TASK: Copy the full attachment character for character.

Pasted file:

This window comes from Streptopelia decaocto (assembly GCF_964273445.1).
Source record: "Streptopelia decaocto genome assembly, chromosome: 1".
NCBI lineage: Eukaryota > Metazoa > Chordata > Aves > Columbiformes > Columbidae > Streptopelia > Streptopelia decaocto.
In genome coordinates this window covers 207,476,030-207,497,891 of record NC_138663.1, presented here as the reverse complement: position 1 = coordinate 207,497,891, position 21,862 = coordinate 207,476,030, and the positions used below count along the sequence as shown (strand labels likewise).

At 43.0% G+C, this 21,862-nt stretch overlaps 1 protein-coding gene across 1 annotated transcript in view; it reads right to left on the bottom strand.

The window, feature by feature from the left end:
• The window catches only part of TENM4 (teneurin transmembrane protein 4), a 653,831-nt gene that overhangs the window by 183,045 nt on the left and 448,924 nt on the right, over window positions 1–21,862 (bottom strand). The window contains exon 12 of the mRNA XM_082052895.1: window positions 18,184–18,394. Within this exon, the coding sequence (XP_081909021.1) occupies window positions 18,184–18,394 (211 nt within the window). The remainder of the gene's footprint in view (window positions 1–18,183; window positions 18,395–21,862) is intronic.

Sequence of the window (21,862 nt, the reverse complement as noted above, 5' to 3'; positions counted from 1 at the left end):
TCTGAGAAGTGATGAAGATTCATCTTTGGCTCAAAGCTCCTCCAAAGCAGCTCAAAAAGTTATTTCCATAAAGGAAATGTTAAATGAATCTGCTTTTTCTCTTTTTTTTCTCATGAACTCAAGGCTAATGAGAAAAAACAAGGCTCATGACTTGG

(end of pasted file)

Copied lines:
This window comes from Streptopelia decaocto (assembly GCF_964273445.1).
Source record: "Streptopelia decaocto genome assembly, chromosome: 1".
NCBI lineage: Eukaryota > Metazoa > Chordata > Aves > Columbiformes > Columbidae > Streptopelia > Streptopelia decaocto.
In genome coordinates this window covers 207,476,030-207,497,891 of record NC_138663.1, presented here as the reverse complement: position 1 = coordinate 207,497,891, position 21,862 = coordinate 207,476,030, and the positions used below count along the sequence as shown (strand labels likewise).

At 43.0% G+C, this 21,862-nt stretch overlaps 1 protein-coding gene across 1 annotated transcript in view; it reads right to left on the bottom strand.

The window, feature by feature from the left end:
• The window catches only part of TENM4 (teneurin transmembrane protein 4), a 653,831-nt gene that overhangs the window by 183,045 nt on the left and 448,924 nt on the right, over window positions 1–21,862 (bottom strand). The window contains exon 12 of the mRNA XM_082052895.1: window positions 18,184–18,394. Within this exon, the coding sequence (XP_081909021.1) occupies window positions 18,184–18,394 (211 nt within the window). The remainder of the gene's footprint in view (window positions 1–18,183; window positions 18,395–21,862) is intronic.

Sequence of the window (21,862 nt, the reverse complement as noted above, 5' to 3'; positions counted from 1 at the left end):
TCTGAGAAGTGATGAAGATTCATCTTTGGCTCAAAGCTCCTCCAAAGCAGCTCAAAAAGTTATTTCCATAAAGGAAATGTTAAATGAATCTGCTTTTTCTCTTTTTTTTCTCATGAACTCAAGGCTAATGAGAAAAAACAAGGCTCATGACTTGG